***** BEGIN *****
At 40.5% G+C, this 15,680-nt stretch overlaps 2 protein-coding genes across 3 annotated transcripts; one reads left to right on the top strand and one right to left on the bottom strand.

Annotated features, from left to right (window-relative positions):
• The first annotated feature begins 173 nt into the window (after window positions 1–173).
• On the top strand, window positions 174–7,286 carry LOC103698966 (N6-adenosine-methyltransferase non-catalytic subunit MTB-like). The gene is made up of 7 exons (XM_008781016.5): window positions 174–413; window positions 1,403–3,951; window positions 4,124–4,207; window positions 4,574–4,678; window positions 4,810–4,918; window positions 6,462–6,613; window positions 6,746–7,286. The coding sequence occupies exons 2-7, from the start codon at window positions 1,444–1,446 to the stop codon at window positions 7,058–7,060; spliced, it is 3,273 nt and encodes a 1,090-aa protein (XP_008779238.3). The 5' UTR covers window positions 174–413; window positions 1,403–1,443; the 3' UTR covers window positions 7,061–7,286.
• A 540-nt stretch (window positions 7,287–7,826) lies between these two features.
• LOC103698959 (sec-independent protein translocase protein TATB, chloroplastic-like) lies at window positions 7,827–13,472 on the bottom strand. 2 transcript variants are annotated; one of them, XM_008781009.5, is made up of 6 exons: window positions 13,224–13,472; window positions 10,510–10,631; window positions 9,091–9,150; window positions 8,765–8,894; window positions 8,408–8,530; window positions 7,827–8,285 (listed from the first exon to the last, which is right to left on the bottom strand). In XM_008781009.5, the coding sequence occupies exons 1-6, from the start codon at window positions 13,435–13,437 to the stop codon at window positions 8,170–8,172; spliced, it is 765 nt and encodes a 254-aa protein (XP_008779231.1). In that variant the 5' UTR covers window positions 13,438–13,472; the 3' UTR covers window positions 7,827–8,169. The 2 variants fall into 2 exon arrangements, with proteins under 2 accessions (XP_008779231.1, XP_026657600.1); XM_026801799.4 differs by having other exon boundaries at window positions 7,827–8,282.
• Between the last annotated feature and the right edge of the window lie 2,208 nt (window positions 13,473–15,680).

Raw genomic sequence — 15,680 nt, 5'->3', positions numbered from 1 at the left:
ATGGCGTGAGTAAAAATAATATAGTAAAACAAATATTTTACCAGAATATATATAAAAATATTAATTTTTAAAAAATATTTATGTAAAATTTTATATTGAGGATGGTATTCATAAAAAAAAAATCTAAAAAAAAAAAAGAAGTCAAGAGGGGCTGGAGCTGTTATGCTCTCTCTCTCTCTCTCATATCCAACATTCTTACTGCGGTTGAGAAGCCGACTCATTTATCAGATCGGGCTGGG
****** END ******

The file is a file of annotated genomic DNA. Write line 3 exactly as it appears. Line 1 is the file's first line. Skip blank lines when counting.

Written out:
• The first annotated feature begins 173 nt into the window (after window positions 1–173).